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Homeless World Cup Legacy Project: “It has completely turned my life around”

It’s a Monday afternoon in Glasgow, and predictably the sky above the tennis court is overcast. The players seem not to notice the drizzle, and practice begins with a series of exercises. Assistant Coach John Mooney moves through the group as they bounce pink-and-yellow tennis balls, practicing their serves.

John’s is a less than traditional route into tennis coaching. A year ago he was in recovery for alcohol and substance abuse, but a place on the volunteering team for the Homeless World Cup in July 2016 opened up his horizons. His role as a greeter – welcoming guests and providing assistance – was a big step. Over a decade ago, John was the victim of a violent attack which resulted in a serious head injury, and a permanent learning disability.

John Mooney. Photo: Eleanor Susan Lim

“I have problems with crowds,” he says. “I get a lot of fear and anxiety because of my injury. But when I explained to Hope and her team, they were so wonderful, and they really helped me. And I’ve really come on a long way.”

At the 2016 tournament, Glasgow played host to 65 football teams from 51 countries. As has been the case since the tournament was dreamed up at the INSP street paper summit in 2004, all the players either had experience of homelessness or addiction, or were street paper vendors or asylum seekers.

The Homeless World Cup advocates the end of homelessness through football, but the event in Glasgow took that goal a step further with its volunteer programme, which also recruited people who had experienced homelessness or substance abuse issues. The welcoming face of the tournament, volunteers did everything from greeting spectators, to selling programmes and merchandise, to carrying flags and presenting medals.  “I ended up helping out on Pitch One: helping the teams, guiding the players onto the pitch, welcoming the visitors… I kind of took it over,” says John, laughing.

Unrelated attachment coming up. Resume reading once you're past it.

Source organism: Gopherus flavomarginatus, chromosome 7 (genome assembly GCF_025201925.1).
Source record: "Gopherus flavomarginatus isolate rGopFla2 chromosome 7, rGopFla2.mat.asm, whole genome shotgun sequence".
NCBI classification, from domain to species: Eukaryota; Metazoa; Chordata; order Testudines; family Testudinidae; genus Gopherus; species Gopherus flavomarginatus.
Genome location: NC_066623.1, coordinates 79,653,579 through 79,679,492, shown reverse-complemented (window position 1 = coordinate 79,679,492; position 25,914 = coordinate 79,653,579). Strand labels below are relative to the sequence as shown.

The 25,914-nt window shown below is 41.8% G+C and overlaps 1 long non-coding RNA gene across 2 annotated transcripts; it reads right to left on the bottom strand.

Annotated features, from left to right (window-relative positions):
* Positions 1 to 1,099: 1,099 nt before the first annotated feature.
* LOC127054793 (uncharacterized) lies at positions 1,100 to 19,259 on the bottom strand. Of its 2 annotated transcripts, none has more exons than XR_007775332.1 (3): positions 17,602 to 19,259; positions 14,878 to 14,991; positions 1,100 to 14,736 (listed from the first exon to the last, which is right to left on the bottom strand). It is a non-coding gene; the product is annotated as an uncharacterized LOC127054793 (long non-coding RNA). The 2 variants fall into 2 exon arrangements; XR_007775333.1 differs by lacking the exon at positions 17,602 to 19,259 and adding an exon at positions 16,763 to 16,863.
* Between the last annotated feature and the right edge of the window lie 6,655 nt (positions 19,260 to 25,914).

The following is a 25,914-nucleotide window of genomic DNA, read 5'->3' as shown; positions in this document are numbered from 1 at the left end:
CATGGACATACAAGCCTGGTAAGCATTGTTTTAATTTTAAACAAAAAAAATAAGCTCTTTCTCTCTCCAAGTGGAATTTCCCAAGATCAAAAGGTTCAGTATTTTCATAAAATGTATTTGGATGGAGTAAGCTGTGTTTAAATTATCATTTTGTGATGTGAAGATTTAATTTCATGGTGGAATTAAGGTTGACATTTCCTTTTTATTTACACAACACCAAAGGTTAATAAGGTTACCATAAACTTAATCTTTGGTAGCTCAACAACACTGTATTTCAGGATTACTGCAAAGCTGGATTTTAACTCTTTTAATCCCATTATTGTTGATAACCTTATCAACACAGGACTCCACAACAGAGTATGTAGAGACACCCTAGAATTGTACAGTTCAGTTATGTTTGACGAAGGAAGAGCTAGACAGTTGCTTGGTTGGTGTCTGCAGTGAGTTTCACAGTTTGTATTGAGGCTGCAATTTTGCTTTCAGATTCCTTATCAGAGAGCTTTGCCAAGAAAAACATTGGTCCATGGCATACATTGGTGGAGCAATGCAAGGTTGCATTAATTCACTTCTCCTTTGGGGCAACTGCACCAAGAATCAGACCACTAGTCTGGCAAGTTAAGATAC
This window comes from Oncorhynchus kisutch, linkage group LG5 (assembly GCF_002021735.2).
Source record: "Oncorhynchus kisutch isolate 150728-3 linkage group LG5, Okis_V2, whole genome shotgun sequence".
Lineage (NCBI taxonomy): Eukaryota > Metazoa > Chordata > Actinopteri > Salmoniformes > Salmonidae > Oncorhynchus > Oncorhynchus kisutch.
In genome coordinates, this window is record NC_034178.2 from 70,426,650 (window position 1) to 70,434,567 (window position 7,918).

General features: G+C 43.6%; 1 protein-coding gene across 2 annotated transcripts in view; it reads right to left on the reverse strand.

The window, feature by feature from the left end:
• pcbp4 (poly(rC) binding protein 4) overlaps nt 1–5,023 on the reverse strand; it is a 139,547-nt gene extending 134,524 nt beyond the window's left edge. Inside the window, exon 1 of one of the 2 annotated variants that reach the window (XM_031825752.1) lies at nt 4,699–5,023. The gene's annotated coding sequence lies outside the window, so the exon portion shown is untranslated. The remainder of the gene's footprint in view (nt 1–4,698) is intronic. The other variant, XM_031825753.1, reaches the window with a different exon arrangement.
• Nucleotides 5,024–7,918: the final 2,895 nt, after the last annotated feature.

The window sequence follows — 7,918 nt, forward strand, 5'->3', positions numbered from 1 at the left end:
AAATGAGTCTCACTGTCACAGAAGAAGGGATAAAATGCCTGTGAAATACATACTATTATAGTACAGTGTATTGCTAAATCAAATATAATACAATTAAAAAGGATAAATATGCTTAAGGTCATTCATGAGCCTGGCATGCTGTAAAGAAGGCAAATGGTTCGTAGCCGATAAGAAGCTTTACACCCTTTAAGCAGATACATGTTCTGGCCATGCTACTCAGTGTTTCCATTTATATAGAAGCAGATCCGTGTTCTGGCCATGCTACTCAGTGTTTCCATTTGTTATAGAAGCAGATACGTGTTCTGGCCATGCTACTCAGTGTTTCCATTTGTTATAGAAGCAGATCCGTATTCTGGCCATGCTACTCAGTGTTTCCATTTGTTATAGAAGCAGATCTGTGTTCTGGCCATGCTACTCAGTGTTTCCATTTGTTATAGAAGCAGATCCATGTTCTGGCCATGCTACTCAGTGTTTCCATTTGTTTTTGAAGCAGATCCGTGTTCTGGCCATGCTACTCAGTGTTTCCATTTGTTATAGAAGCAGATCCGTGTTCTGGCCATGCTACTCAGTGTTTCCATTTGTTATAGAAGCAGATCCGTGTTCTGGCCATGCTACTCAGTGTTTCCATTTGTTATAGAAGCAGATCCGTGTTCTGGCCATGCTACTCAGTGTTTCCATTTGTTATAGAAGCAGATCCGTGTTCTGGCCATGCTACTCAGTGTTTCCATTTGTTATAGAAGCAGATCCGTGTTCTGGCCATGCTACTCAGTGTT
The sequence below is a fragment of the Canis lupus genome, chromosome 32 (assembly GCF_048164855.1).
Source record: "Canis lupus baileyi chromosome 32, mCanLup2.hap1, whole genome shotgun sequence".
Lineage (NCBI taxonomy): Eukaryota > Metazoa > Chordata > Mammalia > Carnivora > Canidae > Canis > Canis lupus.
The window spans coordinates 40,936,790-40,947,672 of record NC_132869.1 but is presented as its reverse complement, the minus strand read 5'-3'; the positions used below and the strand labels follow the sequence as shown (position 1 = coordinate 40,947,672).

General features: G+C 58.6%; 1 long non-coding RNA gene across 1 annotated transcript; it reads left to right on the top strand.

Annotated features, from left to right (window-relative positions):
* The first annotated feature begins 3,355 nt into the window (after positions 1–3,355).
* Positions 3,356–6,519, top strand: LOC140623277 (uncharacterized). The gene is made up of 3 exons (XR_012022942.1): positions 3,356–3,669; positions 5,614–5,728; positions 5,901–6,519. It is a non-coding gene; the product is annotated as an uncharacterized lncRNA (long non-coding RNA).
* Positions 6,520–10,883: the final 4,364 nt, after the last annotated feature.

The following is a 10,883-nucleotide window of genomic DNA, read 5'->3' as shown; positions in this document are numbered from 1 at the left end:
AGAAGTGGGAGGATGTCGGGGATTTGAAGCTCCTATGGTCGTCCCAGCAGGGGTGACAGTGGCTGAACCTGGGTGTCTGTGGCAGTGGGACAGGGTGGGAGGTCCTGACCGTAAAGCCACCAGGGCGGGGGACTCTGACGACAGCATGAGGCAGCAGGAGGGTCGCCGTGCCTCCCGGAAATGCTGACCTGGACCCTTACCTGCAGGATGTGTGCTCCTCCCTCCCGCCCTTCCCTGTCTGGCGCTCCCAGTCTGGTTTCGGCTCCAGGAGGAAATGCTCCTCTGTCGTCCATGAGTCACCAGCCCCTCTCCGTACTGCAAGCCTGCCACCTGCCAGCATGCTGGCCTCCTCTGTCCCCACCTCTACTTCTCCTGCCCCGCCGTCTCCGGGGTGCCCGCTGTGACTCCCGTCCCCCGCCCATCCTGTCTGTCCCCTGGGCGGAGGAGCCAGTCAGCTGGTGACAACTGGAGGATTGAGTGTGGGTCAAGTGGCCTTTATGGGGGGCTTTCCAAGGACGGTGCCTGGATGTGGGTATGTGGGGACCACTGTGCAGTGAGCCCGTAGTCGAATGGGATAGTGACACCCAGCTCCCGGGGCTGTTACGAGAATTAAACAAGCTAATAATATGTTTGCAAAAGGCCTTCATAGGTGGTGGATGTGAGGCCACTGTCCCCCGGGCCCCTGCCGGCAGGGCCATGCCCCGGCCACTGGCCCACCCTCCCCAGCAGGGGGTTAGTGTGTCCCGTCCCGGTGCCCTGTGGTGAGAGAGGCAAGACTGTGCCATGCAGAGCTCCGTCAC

John Mooney coaches at Glasgow Life’s Tennis Recovery group. Photo: Eleanor Susan Lim

The experience for volunteers didn’t end with the final whistle, however. John is one of 96 volunteers who, in the wake of last year’s tournament, have been part of a legacy project by Glasgow Life, the charitable organisation that manages cultural and sporting events and facilities in the city.

Hope Gourlay, Sport Development Officer for the Homeless World Cup Legacy Project, says that from the moment Glasgow was announced as the host city they knew the focus of the volunteering programme should be combatting homelessness. With a grant from the Big Lottery Fund, Glasgow Life developed a £350,000 Legacy Project to support scores of people who had experienced homelessness.

John Mooney and Mairi Burns. Photo: Eleanor Susan Lim

The programme aims to reduce the social isolation that accompanies homelessness by helping participants develop skills and confidence through a range of sport, cultural and learning activities. So after the tournament finished, all of the volunteers were granted access to a variety of activities and organised sessions, created to help them gain new skills, develop their confidence, and improve their social connections. Each volunteer also received a free gym membership through Glasgow Life, so they would feel comfortable and able to access mainstream activities within Glasgow.

The impact, for John at least, has been life-changing. “If it weren’t for the Homeless World Cup I probably wouldn’t leave the house,” he says. “It has completely turned my life around.”

John has made the most of the activities available to him, including a taster session at the Chris Hoy Velodrome and a ParkLives pop-up event, but it is tennis that has truly captured his interest. “I joined the Tennis Recovery steering committee because they needed extra people to go ahead,” John explains. “But now there’s no way I would walk away.”

Working with head coach Mairi Burns, John has completed the Tennis Activator training course, which aims to give participants the skills, knowledge and confidence to deliver tennis activities in their communities. Next, in August, he hopes to get his Level One coaching qualification from the Lawn Tennis Association.

John Mooney coaches at Glasgow Life’s Tennis Recovery group. Photo: Eleanor Susan Lim